Now it’s up to the people. The time has come for the electorate to speak, for the American polity to play its fundamental role in democratic self-government, which is to vote in a national election. Our cacophony of political forces and actors must pause for the voters to take over, to dictate to the rest of our political system. Ah, the purity, the relief, of it!
The Constitution begins with “We, the people. . .” We are, or aspire to be, a Lincolnian society “of, by and for the people.” The basis of our legitimacy as a nation is the popular will.
Yet the founding fathers were very skeptical about such an ideal in actual practice, entertaining serious doubts about the assignment of such an important responsibility to the masses. And there is plenty of experience since to perpetuate the question of whether the electorate is capable of fulfilling this crucial authority.
We are a separate, contentious, polarized nation today, at odds with itself. There is no E Pluribus Unum.
Particularly now. There have long been concerns about voter apathy, low levels of voting, and about how poorly informed voters are. But it’s gotten worse. The multiple obstacles and disincentives now pressing upon voters in their role of anchoring our model of representative democracy constitute a serious threat. The total impact of all that goes on during an American presidential campaign has a better chance of victimizing than empowering the electorate. Has our reliance on ourselves as the ultimate self-governors become illusory or feckless? Not that there’s a better idea around, but are we up to it?
Here are the forces arrayed against informed voting capable of fulfilling our mandate:
— The dysfunction — not to say corruption — of our major political institutions make it less attractive for the electorate to do its job.
— The intense complexity of the most demanding policy issues is very difficult for average citizens to penetrate. We are intimidated, and spooked. How can we be expected to understand this density, to make rational judgments, when many of our expert leaders don’t?
— Globalization, driven headlong and unpredictably by technology and economics, contributes to general anxieties of people about disorder, danger, and uncertainty in the world and how their own lives will be affected.
— The negative, exploitative nature of our political life either alienates potential voters or invites them to ideological excess.
— Moneyarchy. Our society is increasingly behaving according to the devotions and dictates of money. Transactions in every sector are increasingly determined by who has more money, distorting and subjugating other pursuits which fulfill our lives, including democratic participation.
— A betrayal of the truth in our public discourse, driven to appalling excesses during election campaigns, undermines social morale and behavior. Not only is it a common practice among our highest-ranking political leaders to violate truth-telling by factual disregard, manipulation, deceit and outright lying, but there seems to be an acquiescence, at least no outrage, on the part of the general public to this phenomenon.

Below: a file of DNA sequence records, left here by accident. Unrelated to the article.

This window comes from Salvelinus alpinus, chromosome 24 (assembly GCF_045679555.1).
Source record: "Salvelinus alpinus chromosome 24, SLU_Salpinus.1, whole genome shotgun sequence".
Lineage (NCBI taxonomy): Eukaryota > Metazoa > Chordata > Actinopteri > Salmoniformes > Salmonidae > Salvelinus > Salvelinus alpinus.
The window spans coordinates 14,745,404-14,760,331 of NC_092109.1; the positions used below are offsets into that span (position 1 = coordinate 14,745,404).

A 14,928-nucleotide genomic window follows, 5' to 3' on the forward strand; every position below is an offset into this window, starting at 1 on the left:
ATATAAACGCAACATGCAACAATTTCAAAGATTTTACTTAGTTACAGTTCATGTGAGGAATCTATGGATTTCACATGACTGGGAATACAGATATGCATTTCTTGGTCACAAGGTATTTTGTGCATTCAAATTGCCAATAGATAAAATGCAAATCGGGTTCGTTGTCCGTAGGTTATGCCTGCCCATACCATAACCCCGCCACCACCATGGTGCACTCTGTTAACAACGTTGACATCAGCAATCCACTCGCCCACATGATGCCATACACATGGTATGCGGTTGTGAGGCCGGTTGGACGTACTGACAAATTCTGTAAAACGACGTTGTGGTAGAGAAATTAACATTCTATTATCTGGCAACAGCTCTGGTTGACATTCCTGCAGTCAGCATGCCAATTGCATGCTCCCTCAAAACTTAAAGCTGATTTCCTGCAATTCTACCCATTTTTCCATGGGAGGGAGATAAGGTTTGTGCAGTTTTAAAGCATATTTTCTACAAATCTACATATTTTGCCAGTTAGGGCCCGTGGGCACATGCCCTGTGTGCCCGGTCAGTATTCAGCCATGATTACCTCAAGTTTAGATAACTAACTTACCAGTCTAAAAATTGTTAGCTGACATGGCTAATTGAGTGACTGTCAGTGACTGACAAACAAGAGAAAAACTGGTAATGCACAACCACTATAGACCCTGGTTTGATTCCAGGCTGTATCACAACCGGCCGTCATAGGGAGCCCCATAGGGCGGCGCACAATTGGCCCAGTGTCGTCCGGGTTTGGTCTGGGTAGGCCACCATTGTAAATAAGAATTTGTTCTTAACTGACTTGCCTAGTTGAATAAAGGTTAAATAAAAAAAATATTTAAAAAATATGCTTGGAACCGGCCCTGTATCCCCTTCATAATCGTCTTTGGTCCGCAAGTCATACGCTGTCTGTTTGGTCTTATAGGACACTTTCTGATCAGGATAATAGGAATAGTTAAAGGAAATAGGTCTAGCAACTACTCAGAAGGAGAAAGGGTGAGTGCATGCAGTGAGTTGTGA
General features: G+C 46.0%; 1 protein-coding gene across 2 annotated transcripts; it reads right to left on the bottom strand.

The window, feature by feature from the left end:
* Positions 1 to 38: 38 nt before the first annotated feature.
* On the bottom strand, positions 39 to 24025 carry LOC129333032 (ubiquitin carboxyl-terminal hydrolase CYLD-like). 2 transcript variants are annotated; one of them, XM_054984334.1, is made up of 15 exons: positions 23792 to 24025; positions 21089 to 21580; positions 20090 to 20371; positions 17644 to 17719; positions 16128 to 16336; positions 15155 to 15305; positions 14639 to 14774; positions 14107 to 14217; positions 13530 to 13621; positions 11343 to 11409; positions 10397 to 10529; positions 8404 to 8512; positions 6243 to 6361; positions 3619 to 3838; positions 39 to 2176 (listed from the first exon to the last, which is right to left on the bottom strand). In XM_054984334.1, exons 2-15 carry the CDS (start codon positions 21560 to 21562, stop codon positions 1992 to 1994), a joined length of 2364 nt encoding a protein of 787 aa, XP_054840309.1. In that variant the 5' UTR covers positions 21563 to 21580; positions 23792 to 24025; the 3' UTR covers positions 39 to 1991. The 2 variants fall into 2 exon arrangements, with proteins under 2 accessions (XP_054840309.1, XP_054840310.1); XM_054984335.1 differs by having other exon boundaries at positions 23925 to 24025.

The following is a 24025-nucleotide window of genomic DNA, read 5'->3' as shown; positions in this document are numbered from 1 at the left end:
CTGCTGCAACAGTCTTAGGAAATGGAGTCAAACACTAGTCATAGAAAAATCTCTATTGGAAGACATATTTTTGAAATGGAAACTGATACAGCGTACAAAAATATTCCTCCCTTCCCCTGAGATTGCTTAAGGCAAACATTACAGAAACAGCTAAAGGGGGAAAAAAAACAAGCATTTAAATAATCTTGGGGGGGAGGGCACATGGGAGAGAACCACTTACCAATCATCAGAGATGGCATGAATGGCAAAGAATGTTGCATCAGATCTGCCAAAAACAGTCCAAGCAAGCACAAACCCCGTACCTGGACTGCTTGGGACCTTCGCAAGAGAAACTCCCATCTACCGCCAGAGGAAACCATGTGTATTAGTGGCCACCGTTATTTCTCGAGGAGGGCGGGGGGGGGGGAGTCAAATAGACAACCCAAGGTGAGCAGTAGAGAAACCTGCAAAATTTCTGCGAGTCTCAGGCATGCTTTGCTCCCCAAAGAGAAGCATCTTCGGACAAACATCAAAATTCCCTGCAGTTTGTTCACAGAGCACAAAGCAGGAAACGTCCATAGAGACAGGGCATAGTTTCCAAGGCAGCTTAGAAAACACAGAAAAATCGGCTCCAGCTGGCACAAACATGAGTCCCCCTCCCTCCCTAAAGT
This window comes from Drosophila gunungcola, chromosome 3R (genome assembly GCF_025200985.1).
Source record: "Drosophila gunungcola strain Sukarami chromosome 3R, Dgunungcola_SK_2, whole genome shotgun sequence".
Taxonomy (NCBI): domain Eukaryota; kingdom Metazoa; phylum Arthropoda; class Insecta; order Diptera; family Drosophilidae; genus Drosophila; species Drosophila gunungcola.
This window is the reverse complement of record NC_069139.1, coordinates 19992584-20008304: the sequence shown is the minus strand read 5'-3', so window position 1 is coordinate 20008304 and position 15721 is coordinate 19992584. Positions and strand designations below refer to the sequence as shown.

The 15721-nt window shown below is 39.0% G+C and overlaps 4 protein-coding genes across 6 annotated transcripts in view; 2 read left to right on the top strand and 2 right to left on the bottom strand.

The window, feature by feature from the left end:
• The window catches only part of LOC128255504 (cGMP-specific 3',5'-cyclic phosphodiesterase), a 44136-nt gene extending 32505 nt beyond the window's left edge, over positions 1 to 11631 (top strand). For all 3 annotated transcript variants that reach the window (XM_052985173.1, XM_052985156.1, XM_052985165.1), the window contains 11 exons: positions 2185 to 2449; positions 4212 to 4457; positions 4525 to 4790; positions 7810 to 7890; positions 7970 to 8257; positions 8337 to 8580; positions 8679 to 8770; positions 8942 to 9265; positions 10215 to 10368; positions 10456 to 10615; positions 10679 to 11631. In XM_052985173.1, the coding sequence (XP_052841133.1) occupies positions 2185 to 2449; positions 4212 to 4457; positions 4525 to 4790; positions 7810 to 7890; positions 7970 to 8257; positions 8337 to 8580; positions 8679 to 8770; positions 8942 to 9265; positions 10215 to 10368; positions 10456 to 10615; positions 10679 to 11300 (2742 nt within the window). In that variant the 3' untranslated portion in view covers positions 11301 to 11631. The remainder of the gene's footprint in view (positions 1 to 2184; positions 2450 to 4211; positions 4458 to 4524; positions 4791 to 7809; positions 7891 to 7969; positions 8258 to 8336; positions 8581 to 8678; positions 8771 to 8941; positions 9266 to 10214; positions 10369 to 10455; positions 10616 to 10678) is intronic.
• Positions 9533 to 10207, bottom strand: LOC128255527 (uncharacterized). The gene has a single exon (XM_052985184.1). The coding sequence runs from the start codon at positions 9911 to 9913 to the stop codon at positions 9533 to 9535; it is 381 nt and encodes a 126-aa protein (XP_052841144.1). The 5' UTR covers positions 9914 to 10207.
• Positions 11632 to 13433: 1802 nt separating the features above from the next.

— A growing disparity gap in American life has been attracting more empirical evidence and more nervous attention throughout the current election cycle. Are we as a nation, in a time of economic distress, less empathetic, more selfish and less generous? Do we care as much about fairness? Enough to influence decisions in the voting booth?
Confronting this cornucopia of adversaries to what we might call competent voting, it seems pertinent to consider what influence our traditional national values have in this situation. What truly are our American values? Are they real or illusory? Which are shared, which divided? And which of them could be applied to reinforce American political institutions, including elections?
Certainly common commitment to spiritual as well as material values, to truthfulness and to fairness, for example, are profoundly important to America’s moral fabric. Any decline in them should be of concern to voters. Yet how directly to support such principles when addressing specific and limited ballot box choices can be perplexing. But the effort should be made.
Where such an effort might be most valuable is in seeking choices which would contribute to America achieving a common good, a shared goal. We are a separate, contentious, polarized nation today, at odds with itself. There is no E Pluribus Unum. We have too little we steadfastly agree about, no national ethos which sustains us as a whole. And this can be fatal. We need not abandon those values which divide us but to concentrate on strengthening those which can unite us — to try to transform anomie into comity. By choosing candidates and policies with promise to nurture our entire nation, we may help resuscitate the quality of our voting so that it justifies the assigned role of the people in our democratic aspiration.